Mother’s wedding dress is not hanging in the closet tonight. It had been there side-by-side with my dad’s tuxedo for as long as I am able to remember. I’d been fretting about what to do with it. I couldn’t just toss it like any old dress.
Maybe donating it to the theater department at the university? Or, hey, how about a vintage clothing store? Yes, good idea. I looked on-line and discovered The Glam Factory, downtown Las Vegas. Sounded perfect. (No website, but on Facebook.)
So I packed them up — the wedding dress, the tuxedo and added a dressy dress of my own from the 70s — worn twice — that I’d always hoped I’d have the occasion (and the figure) to wear again.
I located The Glam Factory on a small side-street — a small richly painted and decorated old house. How fun! Before I took everything inside, I did a quick check of dad’s tuxedo — who knows maybe there was a $100 bill hidden in the pocket. Nope, only the bow tie, but suddenly I thought “the last hand that went into this pocket was my father’s,” and felt tears prickling behind my eyelids.
“Get a grip,” I told myself as I struggled to get hold of the dress and tux in the slippery plastic bags.
The store turned out to be full of fun things from the last century. The clothes and purses looked strangely familiar. “Hey,” I said picking up a woven straw purse, “I had this exact same purse in high school.” As I snooped around, the owner hung my clothes on a rack and sighed over the soft satin wedding dress.
“Your mother must have been a small woman,” she said, “Look at this — her waist couldn’t have been more than 22 inches.” She sighed again. She turned to the tux. “Your dad wasn’t a large man, was he?”
“Well, 5’8. Mother was smaller. Yeah, not large for sure.”
“I love it, but don’t think they’d ever sell,” she told me, gently slipping the bags back over the hangers. “Nobody is that size anymore. I’ll buy your 70s dress, though,” so that was something.
As I turned to leave, she said “You should probably take those to Patina — it’s straight over on Main Street.”
Patina Decor http://www.patinadecorlv.com turned out to be a really elegant “retro” store featuring furniture from the middle of the last century along with sparkling crystal and glassware and toward the back, a rack of fur jackets and stoles — definitely retro!
“Can I help you?” an elegant lady asked as I stood holding my precious cargo and gazing around.
“I have my mother’s wedding dress. It’s from the 30s,” I added quickly. “She made it herself.”
Kate, as I discovered her name was, reached out and I was suddenly reluctant to let them go. Gently she took the hangers from me and setting the tux aside, laid the dress on a table over a display of colorful silk scarves. “It’s beautiful,” she said as she smoothed out the shimmering satin. “Your mother must have been very slender.”
Mother? Slender? I never noticed. She was just mother-sized. Slender. Huh.
“There’s something odd about the dress,” I said as Kate held it up. She arched her eyebrows. “It has no zipper and no buttons. I have no idea how she got into it.” We both looked again at the tiny waist. “It is cut on the bias,” I added, “so there is a little give, but still …”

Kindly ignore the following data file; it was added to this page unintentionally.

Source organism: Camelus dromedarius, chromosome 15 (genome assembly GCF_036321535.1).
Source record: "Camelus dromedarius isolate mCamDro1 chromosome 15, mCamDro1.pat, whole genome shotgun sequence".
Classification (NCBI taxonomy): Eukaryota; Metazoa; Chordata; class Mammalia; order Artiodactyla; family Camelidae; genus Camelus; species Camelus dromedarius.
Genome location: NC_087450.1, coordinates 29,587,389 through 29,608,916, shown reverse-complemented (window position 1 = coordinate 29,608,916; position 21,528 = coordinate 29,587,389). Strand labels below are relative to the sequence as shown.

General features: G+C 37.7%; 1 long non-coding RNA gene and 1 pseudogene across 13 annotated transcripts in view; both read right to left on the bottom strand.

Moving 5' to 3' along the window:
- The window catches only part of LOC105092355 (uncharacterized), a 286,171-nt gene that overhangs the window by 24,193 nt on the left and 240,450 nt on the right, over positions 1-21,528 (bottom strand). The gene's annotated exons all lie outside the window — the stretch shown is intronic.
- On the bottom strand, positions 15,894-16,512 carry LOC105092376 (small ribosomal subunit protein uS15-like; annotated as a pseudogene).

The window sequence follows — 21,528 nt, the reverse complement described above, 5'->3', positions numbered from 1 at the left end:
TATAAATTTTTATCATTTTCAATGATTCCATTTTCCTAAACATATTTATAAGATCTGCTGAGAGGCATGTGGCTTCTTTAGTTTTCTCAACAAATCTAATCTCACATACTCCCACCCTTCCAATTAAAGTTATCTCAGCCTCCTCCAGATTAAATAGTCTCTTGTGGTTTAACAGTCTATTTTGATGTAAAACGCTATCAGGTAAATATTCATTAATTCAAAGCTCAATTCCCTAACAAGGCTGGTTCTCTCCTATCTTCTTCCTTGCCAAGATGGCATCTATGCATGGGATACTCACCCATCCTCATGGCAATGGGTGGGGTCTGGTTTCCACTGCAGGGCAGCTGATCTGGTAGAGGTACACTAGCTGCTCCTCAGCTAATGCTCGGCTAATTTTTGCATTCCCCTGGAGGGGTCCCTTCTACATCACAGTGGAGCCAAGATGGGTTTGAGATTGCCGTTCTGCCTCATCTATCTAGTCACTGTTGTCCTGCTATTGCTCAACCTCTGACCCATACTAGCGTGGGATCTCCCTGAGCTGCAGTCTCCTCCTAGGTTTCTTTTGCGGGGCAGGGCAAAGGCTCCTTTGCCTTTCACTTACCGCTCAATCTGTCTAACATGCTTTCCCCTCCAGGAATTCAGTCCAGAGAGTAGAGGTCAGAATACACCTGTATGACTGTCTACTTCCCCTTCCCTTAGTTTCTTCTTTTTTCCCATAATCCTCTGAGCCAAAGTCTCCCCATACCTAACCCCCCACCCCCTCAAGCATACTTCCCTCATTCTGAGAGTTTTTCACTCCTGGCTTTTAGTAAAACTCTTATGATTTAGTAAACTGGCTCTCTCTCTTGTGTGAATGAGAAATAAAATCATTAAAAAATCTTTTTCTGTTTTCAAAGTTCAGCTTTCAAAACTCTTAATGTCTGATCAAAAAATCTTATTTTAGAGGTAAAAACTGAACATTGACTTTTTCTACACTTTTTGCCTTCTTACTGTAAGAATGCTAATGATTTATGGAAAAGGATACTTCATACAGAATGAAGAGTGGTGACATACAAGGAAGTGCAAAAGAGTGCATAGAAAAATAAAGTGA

She studied the dress again. “We don’t actually deal in clothes, although we have a few.” She paused a moment. “You know, we do have another, similar wedding dress. It’s from Bullocks. Let’s look at it.”
“Bullocks was my mother’s favorite store!” I said as I trailed after her. What an amazing coincidence.
“Here it is,” she said lifting it off the hook. It was strikingly like mother’s; high cowl-necked with a fitted bodice and a slight flare falling into a train. Could mother have copied the design? Was she that good a seamstress?
We returned to the table and Kate said “It’s really beautiful — it should be in a display box.” She looked at dad’s tuxedo one more time. “How much do you want for them?”
“Uh, I don’t know. I hadn’t thought.” It’s my mother’s wedding dress. Suddenly my eyes were burning. What am I doing here? I should take them back home where they belong.
She named a price and I said, “That’s fine,” suddenly anxious to be done. “Oh, here,” I said holding out the picture I’d brought. “It’s my mother on her wedding day. I thought you might like to see the dress on her.”
“Oh, lovely. May I take a picture of it?”
So she took a picture, and gave me a check, and I ran my hand one more time over the clothes that my parents wore on that one day 83 years ago. I turned back to Kate. “They were very happy,” I started to tell her, but my throat closed over the words.
She touched my hand. “I’m going to find the right person for your mother’s dress,” she said. I nodded and left quickly, not looking back.
So it’s done. Perhaps one day in the not-so-distant future, a young woman will be telling a friend about the most wonderful, perfect vintage wedding dress that she found in a marvelous little store in, of all places, Las Vegas.
And mother’s dress will once again shimmer softly in the light as vows are exchanged and a young couple begins their lifetime together.